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Paul Kearney is to step down as managing director of the Derby Telegraph at the end of the month.
He joined Northcliffe as one of the senior executives in group advertising before transferring to the Leicester Mercury as deputy managing director. In 1992, he left Northcliffe to join the then independent Bristol United Press plc as managing director, and was also MD of Northcliffe’s South East weekly division before taking up his current position in 2004
Joanne Glynn, who is advertisement director of the Leicester Mercury, will succeed him.


The Whitby Gazette has hosted its first ever Pride of Whitby Awards.
The event, the brainchild of advertising and editorial staff, saw local businesses team up with the newspaper to sponsor seven awards for the community, and is expected to raise £2,500 for local charities.
Finalists in all the categories were featured in an eight page in-paper supplement.
Editor Damian Holmes said: “Newspapers are often criticised for carrying too much bad news, so it was nice to be able to do something so positive.”


Films that celebrate the joy of eating are being combined with some of the West Country’s finest food in Screen Bites, Dorset’s food film festival – the brainchild of Fanny Charles, editor in chief of Trinity Mirror Southern’s Blackmore Vale Publishing titles.
The festival started in 2005 in conjunction with Dorset Food Week, and this year has been expanded to 13 events, in arts centres and village halls across Dorset, spread over three weeks in October.
Fanny said: “The idea is for everyone to have a good time – delicious food and wine to taste, interesting documentaries, and great feature films.”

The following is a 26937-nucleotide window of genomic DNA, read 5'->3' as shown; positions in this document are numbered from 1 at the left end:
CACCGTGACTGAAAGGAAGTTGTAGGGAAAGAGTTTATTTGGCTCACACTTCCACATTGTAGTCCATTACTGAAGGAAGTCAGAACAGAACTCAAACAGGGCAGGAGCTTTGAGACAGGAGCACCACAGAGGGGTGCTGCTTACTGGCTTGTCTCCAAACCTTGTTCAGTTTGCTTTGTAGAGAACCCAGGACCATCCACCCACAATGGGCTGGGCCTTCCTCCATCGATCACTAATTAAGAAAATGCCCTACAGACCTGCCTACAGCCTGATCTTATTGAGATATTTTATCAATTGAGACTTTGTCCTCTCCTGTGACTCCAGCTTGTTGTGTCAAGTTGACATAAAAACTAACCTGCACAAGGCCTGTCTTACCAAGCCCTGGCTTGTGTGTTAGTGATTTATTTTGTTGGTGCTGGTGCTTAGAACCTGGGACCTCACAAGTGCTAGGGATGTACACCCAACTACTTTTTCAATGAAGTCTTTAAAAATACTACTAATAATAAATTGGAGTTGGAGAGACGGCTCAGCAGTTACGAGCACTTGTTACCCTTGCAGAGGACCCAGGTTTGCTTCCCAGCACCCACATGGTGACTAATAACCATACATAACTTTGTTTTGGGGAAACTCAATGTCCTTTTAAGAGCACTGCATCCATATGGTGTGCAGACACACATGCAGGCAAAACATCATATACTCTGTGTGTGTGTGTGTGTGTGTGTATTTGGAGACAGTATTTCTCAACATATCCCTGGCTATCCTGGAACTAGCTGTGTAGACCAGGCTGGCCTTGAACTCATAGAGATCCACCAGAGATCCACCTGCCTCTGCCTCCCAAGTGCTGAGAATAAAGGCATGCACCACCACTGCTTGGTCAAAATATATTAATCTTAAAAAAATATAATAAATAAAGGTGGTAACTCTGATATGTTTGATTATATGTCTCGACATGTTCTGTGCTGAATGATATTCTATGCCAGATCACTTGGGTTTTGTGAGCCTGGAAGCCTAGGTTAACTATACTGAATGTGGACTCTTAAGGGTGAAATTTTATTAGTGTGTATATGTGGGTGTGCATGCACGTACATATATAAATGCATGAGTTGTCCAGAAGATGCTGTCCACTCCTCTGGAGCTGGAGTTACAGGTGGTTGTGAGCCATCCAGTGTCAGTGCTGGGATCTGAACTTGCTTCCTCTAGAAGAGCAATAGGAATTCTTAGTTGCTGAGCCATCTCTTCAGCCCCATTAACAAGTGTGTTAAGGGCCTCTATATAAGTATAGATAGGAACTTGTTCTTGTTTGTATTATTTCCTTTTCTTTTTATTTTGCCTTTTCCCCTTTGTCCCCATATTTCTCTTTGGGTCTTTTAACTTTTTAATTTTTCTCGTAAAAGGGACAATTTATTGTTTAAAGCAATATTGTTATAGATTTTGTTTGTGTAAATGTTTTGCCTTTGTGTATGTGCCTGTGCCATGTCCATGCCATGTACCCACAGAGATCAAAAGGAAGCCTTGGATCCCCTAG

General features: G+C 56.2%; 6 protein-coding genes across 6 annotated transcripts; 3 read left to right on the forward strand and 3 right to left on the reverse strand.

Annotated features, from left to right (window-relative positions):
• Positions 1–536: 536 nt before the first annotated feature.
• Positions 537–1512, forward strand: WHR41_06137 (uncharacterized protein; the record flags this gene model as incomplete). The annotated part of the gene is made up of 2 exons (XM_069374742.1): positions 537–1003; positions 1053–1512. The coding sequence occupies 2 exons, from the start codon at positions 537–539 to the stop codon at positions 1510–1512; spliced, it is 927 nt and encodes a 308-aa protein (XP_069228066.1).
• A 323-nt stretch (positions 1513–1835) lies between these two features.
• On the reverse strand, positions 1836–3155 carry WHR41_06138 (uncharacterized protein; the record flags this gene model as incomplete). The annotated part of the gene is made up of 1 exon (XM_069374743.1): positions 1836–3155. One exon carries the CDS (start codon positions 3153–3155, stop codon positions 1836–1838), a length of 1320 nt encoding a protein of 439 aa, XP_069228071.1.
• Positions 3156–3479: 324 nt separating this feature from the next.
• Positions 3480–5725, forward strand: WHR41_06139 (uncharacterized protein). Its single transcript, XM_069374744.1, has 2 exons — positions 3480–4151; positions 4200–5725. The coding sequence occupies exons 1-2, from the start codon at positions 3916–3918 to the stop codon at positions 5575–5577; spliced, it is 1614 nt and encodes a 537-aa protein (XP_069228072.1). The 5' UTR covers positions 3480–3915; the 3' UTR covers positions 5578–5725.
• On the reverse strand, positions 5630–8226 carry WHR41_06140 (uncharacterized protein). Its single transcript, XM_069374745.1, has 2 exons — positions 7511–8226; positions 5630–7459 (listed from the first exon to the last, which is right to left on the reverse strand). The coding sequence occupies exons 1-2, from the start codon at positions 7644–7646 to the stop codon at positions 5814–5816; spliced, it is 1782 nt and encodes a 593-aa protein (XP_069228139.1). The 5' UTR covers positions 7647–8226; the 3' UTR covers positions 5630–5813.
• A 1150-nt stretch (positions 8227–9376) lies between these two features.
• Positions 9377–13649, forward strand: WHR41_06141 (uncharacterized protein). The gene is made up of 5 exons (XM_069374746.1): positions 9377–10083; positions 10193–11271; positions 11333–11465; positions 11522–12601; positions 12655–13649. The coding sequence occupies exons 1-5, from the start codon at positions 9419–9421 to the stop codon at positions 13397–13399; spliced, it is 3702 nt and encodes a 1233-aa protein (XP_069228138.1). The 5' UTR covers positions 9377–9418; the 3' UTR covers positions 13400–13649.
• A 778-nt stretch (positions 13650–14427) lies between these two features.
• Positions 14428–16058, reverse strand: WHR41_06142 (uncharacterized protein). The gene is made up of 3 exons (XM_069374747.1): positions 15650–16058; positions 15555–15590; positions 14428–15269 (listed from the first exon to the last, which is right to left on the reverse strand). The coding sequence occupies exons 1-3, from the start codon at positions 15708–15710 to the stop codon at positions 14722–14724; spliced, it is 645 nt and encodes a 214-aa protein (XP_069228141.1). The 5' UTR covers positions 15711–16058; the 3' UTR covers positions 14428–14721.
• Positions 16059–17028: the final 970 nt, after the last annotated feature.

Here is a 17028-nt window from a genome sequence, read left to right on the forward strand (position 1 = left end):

Oxford Mail readers have helped the Oxford Children’s Hospital Campaign to raise £2.5m, with the hospital’s January opening just months away.
Together with corporate sponsors and major donors, some £12.6m has been raised, with £2.4m left to reach the target figure.


Representatives from Bedfordshire’s Irish community held their first meeting together to meet the chief executive of the Irish Post, David O’Sullivan, and its editor, John Myles.
The event, in Luton, was thought to be the first time in this country that all Irish groups had been brought together under the same roof, the evening being organised by the paper’s Luton photographer Roy Bushby.


Editorial staff from the Cambs Times did their bit for Macmillan Cancer Support by staging their own coffee morning at their March office.
By noon – when the final cups and saucers had been cleared – and the last of the cake devoured, the team of five who organised the event were able to hand over £512.58 to the charity.

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